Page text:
Alterations in the mechanical properties of large arteries have a clear pathophysiological link with clinical outcome. In addition to being a measure of the cumulative influence of identified and unidentified cardiovascular risk factors on target organ damage, changes of large artery phenotype may be causative in the pathogenesis of cardiovascular events [12]. An expert consensus document on arterial stiffness has been previously published [14]. In this document, more than 11 longitudinal studies have been listed demonstrating that a simple measure of aortic stiffness through carotid-femoral PWV yielded prognostic values beyond and above traditional risk factors [14]. In addition, increased aortic augmentation index is associated with coronary artery disease [15]. Central pressures also correlate with cardiovascular risk not only in patients with atherosclerotic disease but also in apparently healthy subjects. The late systolic augmentation of the central pressure waveform is associated with an increase in left ventricular mass index independent of age and mean blood pressure [15] and carotid systolic blood pressure is an independent determinant of left ventricular wall thickness. Moreover, central pressure is also more closely related than brachial pressure to other important cardiovascular intermediate end points, such as left ventricular hypertrophy [17] and vascular hypertrophy, extent of carotid atherosclerosis, and ascending aorta diameter [15].

4 Relationships Between Structural Changes in the Microcirculation and Macrocirculation

Due to the viscoelastic properties of large arteries, the pulsatile pressure and flow that result from intermittent ventricular ejection is smoothed out, so that microvasculature mediates steadily the delivery of nutrients and oxygen to tissues [18]. The disruption of this function, which occurs when alterations in microvascular structure develops in response to hypertension, leads to end-organ damage. Microvascular structure is not only the site of vascular resistance but also, probably, the origin of most of the wave reflections generating increased central systolic blood pressure in the elderly [18], although the proper location of a reflection site may be elusive [19]. On the other end, increased pulsatility of conduit arteries is transmitted to small arteries and may contribute to vascular injury in the resistance vasculature [20].

Laurent [4] proposed that an impedance mismatch may be present in young normotensive subjects between proximal, conductance arteries and small vessels: proximal vessels (e.g. thoracic aorta) are elastic, while more distal vessels (e.g. muscular arteries) are stiffer; therefore reflected waves travel at a low PWV [4]. This may have two relevant consequences: the first one is that there is a late systolic (or even diastolic) arrival of reflected waves, thus inducing a modest or negligible increase in central systolic blood pressure, which is, in fact, normal. The second consequence is that an increase stiffness of the small arteries represent a protective mechanism limiting transmission of excessive pulsatility into the distal microcirculation [4]. In the elderly and in the hypertensive patient, there is a loss of this impedance mismatch, since proximal vessels become stiffer, and the distal muscular arteries remain stiff. Therefore, reflected pressure waves travel backward fast (increased PWV), arriving in the early systole and, therefore, increasing central systolic blood pressure [4]. In addition, there is also more transmission of excessive pulsatility into the microcirculation, increasing microvascular and organ damage [4].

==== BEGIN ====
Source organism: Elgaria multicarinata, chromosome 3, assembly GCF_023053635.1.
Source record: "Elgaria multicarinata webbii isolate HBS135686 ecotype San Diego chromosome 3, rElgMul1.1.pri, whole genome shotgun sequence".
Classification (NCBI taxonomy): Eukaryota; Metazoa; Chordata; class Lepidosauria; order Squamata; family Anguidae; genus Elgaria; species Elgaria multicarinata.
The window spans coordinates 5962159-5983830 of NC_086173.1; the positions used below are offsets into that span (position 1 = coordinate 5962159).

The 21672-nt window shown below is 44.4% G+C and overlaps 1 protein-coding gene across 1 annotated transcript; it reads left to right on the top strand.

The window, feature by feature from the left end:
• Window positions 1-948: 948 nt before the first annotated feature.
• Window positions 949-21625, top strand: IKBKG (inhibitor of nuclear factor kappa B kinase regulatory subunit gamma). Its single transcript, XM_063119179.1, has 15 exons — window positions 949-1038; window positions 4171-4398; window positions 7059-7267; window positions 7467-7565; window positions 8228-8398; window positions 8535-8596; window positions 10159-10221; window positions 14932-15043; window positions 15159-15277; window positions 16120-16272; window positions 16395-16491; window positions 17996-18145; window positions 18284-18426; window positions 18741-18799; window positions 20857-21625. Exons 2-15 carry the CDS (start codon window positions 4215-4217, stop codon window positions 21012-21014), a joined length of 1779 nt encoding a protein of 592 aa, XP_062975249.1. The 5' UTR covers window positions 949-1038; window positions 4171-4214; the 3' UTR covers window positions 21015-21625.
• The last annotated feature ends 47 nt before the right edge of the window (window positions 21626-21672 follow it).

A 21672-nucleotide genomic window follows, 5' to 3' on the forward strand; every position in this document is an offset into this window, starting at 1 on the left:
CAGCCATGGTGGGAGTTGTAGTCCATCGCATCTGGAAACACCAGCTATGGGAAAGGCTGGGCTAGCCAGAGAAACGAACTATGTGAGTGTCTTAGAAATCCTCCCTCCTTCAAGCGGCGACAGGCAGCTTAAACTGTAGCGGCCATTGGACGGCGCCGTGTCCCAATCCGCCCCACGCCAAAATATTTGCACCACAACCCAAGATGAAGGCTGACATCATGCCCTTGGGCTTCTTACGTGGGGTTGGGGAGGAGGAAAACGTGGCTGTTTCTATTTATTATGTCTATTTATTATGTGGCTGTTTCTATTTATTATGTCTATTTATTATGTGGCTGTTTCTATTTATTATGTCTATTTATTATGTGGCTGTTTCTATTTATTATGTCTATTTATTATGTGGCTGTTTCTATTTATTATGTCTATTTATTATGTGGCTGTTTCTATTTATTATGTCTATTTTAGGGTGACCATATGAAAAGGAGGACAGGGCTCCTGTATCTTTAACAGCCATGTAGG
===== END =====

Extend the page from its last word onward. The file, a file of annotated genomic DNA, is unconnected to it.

When the possible prognostic role of small artery remodelling in hypertension was evaluated, only the M/L of subcutaneous mall arteries and pulse pressure (a rough index of large artery stiffness) entered the model, thus suggesting that, at least in these high risk subjects, structural changes in the microcirculation and alterations on mechanical properties of large arteries are the two most important factors in predicting outcome [21]. Possible relationships between subcutaneous small resistance artery structure, and blood pressure values were investigated in a population of more than 200 normotensive subjects and hypertensive patients [22]. Among the most important predictors of small artery structure there were clinic systolic, diastolic and mean blood pressure, 24-h systolic and diastolic blood pressure, and the ratio between pulse pressure and stroke volume, taken as a rough index of large artery compliance.

Recently, we investigated possible relationships between indices of large arteries stiffness and the M/L of subcutaneous small resistance arteries [23]. M/L ratio was significantly related to brachial systolic blood pressure and pulse pressure (r = 0.36 and 0.31, P < 0.01, respectively) and to central systolic and pulse pressure (r = 0.41 and 0.37, P < 0.01, respectively). A positive correlation was observed between M/L ratio and carotid-femoral pulse wave velocity (r = 0.45; P < 0.001); this correlation remained statistically significant after adjustment for age and mean blood pressure. M/L ratio was also associated to aortic augmentation index (r = 0.33; P = 0.008), and also this correlations remained statistically significant after adjustment for potential confounders.

Few years ago, a non-invasive approach for the evaluation of retinal arteriolar morphology (Scanning laser Doppler flowmetry) was proposed [24] and validated [25]. The wall to lumen ratio of retinal arteries (evaluated non-invasively), is strongly correlated with the gold standard measurement of the media to lumen ratio of subcutaneous small arteries, obtained with locally invasive bioptic techniques (wire micromyography) [25].